Pedro Páez

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Pedro Páez Jaramillo
Pedro Paez (1564-1622).jpg
Undated portrait of Pedro Páez
Born 1564
Olmeda de las Fuentes, Spain
Died May 22, 1622(1622-05-22) (aged 57)
Gorgora, Ethiopia
Other names Pêro Pais (Portuguese)
Education University of Coimbra
Occupation Jesuit missionary, historian
Known for Spreading Roman Catholicism in Ethiopia

Pedro Páez Jaramillo (Portuguese: Pêro Pais; 1564 – May 22, 1622) was a Spanish Jesuit missionary in Ethiopia. Páez is considered by many experts on Ethiopia to be the most effective Catholic missionary in Ethiopia. He is believed to be the first European to see and describe the source of the Blue Nile.[1]

His two-volume História da Ethiópia (History of Ethiopia) is regarded by scholars of Ethiopian history as one of the most valuable and accurate works on the contemporary Solomonic Empire and its history (as understood by local sources) up to his own time, particularly as the works of local writers, despite the Ethiopian Orthodox Church's long tradition of literate monastic scholarship and the regular compilation of Imperial chronicles, have in large part either been lost in the centuries of intermittent conflict that followed. They have otherwise remained unknown to contemporary scholarship.


Páez was born in Olmeda de la Cebolla (now Olmeda de las Fuentes, near Madrid) only sixteen years before the union of the Spanish and the Portuguese crowns (1580-1640); that union would determine the span of Páez's missionary activity. He studied at Coimbra and, sent from Goa to Ethiopia as a missionary in 1589, he was held captive in Yemen for seven years, from 1590 to 1596, where he used his time to learn Arabic. During this period he had to travel through the Hadramaut and Rub'al Khali deserts, and tasted coffee in Mocha, being most probably the first European to undergo such experiences.

He finally arrived at Massawa in 1603, proceeded to Debarwa where he met the chief of the Portuguese in Ethiopia, John Gabriel on 11 May, and four days later had made his way to Fremona, the Jesuit base in Ethiopia.[2] Unlike his predecessor, Andre de Oviedo, Paul Henze describes him as "gentle, learned, considerate of the feelings of others".[3] When summoned to the court of the young Emperor (negusä nägäst) Za Dengel, his knowledge of Amharic and Ge'ez, as well as his knowledge of Ethiopian customs impressed the sovereign so much that Za Dengel decided to convert from the Ethiopian Orthodox Tewahido Church to Catholicism—although Páez warned him not to announce his declaration too quickly. However, when Za Dengel proclaimed changes in the observance of the Sabbath, Páez retired to Fremona, and waited out the ensuing civil war that ended with the emperor's death.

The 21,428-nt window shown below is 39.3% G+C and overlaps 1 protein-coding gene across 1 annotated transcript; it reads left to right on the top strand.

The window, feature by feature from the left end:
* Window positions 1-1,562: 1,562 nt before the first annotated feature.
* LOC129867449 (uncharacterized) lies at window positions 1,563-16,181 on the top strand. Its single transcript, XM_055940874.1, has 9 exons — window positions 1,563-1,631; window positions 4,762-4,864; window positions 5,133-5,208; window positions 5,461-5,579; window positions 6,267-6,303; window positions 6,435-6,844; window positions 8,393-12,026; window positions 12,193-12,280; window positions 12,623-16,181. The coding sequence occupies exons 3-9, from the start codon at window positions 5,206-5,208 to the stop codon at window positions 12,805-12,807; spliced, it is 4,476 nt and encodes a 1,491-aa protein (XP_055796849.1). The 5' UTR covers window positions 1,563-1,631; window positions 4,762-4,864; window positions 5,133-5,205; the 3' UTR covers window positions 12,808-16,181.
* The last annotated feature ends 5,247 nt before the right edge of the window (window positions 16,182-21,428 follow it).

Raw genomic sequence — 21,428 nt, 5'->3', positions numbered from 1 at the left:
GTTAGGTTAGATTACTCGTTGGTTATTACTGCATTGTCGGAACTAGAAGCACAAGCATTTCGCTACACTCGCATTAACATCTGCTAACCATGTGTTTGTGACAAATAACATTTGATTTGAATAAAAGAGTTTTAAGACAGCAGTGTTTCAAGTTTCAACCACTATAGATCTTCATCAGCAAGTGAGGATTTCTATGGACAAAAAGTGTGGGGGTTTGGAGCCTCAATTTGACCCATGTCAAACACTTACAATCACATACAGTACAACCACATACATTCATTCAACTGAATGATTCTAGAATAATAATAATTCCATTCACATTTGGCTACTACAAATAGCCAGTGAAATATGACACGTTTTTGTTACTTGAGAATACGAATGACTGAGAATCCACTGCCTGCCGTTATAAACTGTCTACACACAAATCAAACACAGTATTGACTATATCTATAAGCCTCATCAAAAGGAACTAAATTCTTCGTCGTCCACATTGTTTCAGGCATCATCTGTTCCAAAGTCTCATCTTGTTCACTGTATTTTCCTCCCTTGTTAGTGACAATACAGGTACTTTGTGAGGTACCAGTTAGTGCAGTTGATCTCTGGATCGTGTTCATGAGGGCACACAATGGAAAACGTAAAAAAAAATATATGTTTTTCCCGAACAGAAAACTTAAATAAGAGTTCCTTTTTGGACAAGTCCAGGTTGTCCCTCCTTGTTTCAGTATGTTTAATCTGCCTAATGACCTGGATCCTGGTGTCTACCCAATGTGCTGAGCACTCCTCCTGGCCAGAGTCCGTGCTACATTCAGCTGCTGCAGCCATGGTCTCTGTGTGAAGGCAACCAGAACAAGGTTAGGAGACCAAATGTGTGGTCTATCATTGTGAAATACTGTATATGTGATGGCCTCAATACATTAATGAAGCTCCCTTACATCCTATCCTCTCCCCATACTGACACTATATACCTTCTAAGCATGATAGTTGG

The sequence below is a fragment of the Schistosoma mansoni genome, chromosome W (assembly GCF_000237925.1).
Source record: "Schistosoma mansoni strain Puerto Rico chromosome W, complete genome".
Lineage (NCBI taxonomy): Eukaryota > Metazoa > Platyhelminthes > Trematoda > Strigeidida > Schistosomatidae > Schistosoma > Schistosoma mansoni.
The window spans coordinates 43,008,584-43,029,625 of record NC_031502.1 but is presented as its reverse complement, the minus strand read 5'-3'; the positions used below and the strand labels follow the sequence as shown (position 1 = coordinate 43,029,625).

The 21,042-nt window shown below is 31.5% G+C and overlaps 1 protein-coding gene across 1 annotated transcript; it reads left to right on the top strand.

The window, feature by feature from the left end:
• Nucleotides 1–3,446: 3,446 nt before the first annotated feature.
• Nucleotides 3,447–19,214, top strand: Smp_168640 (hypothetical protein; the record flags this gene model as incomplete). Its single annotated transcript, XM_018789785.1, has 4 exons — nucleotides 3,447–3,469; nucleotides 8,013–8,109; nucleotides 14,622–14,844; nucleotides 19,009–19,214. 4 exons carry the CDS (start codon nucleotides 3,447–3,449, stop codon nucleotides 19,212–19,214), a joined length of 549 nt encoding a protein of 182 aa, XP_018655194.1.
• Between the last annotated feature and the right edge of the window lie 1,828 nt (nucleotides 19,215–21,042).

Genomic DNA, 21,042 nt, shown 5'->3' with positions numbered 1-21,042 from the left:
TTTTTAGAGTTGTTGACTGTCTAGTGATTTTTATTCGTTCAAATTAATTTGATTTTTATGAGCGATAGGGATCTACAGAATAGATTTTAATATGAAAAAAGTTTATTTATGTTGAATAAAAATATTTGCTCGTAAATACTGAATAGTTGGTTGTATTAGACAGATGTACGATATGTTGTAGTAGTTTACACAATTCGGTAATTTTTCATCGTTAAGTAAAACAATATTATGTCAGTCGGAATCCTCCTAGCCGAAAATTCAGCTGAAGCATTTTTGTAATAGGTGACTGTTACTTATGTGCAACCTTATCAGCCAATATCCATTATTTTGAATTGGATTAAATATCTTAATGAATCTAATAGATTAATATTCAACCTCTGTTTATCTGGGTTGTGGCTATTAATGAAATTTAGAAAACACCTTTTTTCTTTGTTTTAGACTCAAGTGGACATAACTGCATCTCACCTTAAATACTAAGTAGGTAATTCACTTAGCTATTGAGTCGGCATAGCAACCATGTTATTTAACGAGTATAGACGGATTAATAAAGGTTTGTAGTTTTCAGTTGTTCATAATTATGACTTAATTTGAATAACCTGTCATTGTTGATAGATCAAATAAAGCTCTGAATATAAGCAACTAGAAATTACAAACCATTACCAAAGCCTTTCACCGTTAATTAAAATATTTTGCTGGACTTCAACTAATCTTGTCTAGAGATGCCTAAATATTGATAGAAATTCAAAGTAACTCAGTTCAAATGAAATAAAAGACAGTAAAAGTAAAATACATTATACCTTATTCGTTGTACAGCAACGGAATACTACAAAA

This caution benefited Páez when Susenyos I assumed the throne in 1607. Susenyos invited him to his court, where the two became friends. Susenyos made a grant of land to Páez on the peninsula of Gorgora on the north side of Lake Tana, where he built a new center for his fellow Jesuits, starting with a stone church, which was dedicated 16 January 1621.[4]

Eventually Páez also converted Susenyos to Catholicism shortly before his own death in 1622. Some of the Catholic churches he designed are still standing, most importantly in the area of Bahir Dar and Gondar, which influenced Ethiopian architecture for the rest of the 17th century.[5]


Páez's account of Ethiopia, História da Ethiópia, which he completed in 1620, was not published during his lifetime, although Manuel de Almeida borrowed extensively from it to compose his Historia de Etiopía a Alta ou Abassia decades later. After almost three centuries, Páez's history was printed as Volumes II and III of Beccari's Rerum Aethiopicarum Scriptores occidentales Inedtii (Rome, 1905–17). His work was published in 1945 at Porto in a new edition by Sanceau, Feio and Teixeira, Pêro Pais: História da Etiópia.

In addition to translating the Roman Catechism into Ge'ez, Páez is believed to be the author of the treatise De Abyssinorum erroribus. História da Ethiopia has been translated to English by Christopher J. Tribe and published by The Hakluyt Society in 2011.


  1. ^ E.A. Wallis Budge, A History of Ethiopia: Nubia and Abyssinia, 1928 (Oosterhout: Anthropological Publications, 1970), p. 397.
  2. ^ Baltazar Téllez, The Travels of the Jesuits in Ethiopia, 1710 (LaVergue: Kessinger, 2010), p. 162
  3. ^ Paul B. Henze, Layers of Time: A History of Ethiopia (New York: Palgrave, 2000), p. 95
  4. ^ James Bruce, Travels to Discover the Source of the Nile (1805 edition), vol. 3, p. 355
  5. ^ Pankhurst, The Ethiopians: A History (Oxford: Blackwell, 2001), p. 103

Further reading[edit]

  • Javier Reverte, Dios, el diablo y la aventura: La historia de Pedro Páez, el español que descubrió el Nilo Azul (God, the devil, and adventure: The story of Pedro Páez, the Spaniard who discovered the Blue Nile). Barcelona: Plaza & Janés, 2001.
  • George Bishop, A Lion to Judah: The Travels and Adventures of Pedro Paez, S.J., the River Finder. Anand: Gujarat Sahitya Prakash, 1998.